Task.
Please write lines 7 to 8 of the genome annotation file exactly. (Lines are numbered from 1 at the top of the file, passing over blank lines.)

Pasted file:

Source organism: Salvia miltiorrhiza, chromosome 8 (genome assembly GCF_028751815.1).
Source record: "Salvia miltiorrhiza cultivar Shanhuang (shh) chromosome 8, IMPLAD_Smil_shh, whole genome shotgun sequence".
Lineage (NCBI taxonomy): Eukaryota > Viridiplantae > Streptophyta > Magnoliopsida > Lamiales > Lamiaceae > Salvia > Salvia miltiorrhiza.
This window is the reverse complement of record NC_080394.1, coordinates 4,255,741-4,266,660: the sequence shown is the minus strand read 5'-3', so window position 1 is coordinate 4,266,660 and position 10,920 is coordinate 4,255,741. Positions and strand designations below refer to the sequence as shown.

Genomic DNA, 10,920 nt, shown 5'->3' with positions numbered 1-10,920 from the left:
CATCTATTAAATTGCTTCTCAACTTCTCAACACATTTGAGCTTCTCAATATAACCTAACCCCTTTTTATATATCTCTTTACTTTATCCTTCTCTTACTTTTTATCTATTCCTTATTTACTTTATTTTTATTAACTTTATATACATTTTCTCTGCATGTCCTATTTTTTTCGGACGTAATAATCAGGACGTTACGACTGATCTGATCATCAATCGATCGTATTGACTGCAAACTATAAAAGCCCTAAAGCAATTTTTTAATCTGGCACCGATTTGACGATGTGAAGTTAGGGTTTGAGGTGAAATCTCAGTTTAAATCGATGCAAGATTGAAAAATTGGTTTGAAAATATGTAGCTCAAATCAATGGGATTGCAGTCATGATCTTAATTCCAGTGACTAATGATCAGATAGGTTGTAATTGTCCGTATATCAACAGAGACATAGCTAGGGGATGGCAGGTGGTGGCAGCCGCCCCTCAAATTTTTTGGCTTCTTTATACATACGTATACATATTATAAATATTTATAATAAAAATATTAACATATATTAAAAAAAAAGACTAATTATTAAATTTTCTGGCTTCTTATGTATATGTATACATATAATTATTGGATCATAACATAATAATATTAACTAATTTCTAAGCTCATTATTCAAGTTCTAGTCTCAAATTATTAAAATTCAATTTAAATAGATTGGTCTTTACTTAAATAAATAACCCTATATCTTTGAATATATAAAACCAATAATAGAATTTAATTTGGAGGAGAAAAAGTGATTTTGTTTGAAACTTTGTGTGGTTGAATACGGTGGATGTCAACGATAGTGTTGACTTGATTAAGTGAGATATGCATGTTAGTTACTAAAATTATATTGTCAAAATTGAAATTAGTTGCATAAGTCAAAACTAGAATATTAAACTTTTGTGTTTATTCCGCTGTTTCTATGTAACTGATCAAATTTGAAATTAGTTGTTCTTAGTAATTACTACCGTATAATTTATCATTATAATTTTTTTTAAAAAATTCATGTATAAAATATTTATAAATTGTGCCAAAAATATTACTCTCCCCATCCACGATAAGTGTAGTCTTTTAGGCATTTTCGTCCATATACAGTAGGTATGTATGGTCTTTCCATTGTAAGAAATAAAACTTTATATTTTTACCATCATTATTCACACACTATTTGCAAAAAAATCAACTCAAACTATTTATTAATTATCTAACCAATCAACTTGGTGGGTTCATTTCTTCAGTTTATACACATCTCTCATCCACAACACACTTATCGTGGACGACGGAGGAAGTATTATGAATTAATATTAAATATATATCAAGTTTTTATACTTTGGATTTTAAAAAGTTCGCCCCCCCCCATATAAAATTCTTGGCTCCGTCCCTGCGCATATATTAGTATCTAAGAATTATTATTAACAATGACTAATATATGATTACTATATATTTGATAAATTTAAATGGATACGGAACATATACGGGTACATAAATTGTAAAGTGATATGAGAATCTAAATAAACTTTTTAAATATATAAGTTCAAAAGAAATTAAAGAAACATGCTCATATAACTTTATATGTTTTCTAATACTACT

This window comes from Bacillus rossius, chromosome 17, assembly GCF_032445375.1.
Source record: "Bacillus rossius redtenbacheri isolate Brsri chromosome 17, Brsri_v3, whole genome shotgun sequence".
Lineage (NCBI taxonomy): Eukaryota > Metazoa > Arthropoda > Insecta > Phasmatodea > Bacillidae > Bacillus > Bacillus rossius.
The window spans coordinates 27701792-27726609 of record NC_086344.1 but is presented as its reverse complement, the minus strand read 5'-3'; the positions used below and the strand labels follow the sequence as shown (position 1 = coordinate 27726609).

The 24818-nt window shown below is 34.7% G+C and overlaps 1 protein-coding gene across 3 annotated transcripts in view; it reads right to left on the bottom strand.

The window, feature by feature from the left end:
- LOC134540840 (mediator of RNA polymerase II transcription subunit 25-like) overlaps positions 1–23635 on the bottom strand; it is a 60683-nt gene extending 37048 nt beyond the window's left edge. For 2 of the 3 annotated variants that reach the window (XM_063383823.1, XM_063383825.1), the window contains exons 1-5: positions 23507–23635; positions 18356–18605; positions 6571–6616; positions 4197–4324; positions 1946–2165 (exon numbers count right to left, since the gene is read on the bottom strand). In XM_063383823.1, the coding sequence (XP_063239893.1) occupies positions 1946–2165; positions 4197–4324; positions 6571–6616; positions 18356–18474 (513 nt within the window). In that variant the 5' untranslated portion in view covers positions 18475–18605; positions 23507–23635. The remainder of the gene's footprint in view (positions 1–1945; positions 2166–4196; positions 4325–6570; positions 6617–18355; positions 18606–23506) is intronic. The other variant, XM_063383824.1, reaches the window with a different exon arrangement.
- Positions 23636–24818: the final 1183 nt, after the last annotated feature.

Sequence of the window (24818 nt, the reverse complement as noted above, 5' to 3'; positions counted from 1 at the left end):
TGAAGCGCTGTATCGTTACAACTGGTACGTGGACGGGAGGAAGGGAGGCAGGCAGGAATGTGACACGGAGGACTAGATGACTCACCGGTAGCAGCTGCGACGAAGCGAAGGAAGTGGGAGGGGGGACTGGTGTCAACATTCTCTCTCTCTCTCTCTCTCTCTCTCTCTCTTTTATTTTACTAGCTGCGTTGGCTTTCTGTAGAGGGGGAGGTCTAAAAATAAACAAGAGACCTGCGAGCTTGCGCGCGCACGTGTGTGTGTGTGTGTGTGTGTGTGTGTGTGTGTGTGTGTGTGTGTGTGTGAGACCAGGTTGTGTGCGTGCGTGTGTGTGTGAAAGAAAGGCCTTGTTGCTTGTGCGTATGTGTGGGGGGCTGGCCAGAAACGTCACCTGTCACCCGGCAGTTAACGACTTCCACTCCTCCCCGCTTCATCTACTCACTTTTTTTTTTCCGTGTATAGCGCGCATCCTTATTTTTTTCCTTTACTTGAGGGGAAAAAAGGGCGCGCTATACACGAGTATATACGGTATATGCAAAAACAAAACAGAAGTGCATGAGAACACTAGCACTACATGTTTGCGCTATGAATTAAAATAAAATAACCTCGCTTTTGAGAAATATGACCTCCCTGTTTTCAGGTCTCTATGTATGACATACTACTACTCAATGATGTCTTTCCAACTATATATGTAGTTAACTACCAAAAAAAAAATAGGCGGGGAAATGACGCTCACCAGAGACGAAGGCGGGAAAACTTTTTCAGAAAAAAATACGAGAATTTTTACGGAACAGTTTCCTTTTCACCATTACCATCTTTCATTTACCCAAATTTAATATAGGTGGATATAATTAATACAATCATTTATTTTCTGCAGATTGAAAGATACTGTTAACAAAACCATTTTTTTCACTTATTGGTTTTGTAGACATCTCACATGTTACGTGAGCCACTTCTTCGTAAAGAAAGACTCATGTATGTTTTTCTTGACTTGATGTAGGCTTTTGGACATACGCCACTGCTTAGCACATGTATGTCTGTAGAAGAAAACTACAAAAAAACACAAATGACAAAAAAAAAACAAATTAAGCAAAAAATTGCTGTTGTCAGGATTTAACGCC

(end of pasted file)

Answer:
This window comes from Bacillus rossius, chromosome 17, assembly GCF_032445375.1.
Source record: "Bacillus rossius redtenbacheri isolate Brsri chromosome 17, Brsri_v3, whole genome shotgun sequence".